Vaccine for COVID-19 may be found at Fleming Island research office

ENCORE Research Group needs volunteers to test antibody markers for cure

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FLEMING ISLAND – A vaccine for COVID-19 may be found in Clay County.

Volunteers are asked to participate in a clinic study to test a possible vaccine for the deadly virus, according to Sharon Smith, Vice President of Recruitment for ENCORE Research Group. The company’s Fleming Island office at 1679 Eagle Harbor Parkway, Suite D, second floor, will embark on a year-long study in the next couple weeks with hopes of identifying an effective vaccine to beat the coronavirus.

The office is staffed with 10 multi-specialty physician investigators from the Orange Park area.

“We know the vaccine causes your body to develop antibodies,” Smith said. “What we don’t know is how long the immunities last.”

Genetic code extracted from RNA of the virus is what's used to create the vaccine, Smith said.

“When the immune system attacks the genetic code, researchers hope to identify the effectiveness of antibodies that can preventing viral replication in the body.

In short, the injection is intended to trick the body into fighting a virus that doesn’t exist, with hopes of the body creating antibody markers that can help fight the disease.

The biggest obstacle for researchers is convincing volunteers the injection won’t develop into COVID-19.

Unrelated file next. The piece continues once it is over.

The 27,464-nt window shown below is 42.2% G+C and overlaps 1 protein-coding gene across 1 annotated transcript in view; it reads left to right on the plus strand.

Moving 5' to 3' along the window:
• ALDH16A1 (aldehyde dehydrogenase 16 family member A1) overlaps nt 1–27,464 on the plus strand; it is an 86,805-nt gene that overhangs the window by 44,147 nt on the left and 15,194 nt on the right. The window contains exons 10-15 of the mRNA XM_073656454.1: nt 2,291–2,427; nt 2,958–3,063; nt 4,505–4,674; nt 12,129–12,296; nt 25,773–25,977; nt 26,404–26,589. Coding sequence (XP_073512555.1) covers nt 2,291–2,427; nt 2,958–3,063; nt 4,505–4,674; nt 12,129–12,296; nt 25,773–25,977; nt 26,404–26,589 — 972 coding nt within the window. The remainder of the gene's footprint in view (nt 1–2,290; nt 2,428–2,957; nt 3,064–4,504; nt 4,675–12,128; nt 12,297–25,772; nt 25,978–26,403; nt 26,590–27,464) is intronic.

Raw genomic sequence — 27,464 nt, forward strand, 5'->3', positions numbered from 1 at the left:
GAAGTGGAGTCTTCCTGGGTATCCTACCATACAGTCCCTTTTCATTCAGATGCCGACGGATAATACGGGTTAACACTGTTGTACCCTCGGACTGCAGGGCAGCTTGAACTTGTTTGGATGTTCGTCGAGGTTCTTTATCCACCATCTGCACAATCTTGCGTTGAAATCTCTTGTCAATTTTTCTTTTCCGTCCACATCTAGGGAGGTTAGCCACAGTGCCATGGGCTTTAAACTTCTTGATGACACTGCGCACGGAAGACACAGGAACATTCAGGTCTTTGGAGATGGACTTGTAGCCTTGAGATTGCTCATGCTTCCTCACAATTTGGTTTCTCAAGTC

“Fear,” Smith said. “You can’t get COVID-19 from the injection. How can you get this technology [to defeat the disease] if you don’t participate in a trial?”

There’s a demand for more Black volunteers since they catch the disease at a disproportionate rate than other races. “And they are under-represented in clinical trials,” Smith said.

The study at the Fleming Island Center for Clinical Research is be part of the second and third phase of study. There was considerable promise in a Phase 1 study for Moderna by the National Institute of Allergy and Infectious Diseases revealed levels of binding antibodies significantly exceeded levels seen in recuperating sera in blood.

Smith said if the study proves the vaccine at the Fleming Island study has a less than 50% success rate, it won’t be recommended for use. There currently are 145 COVID-19 vaccines that have been approved for research and development.

Many volunteers are needed for research. All subjects will be tested for COVID-19 ahead of the study will compensate subjects for time and travel.

The same drug will be one of two that will be tested at ENCORE’s Jacksonville office at 4085 University Blvd, Suite 1.

For more information on the study, visit encoredocs.com or call the Fleming Island office at (904) 621-0390.

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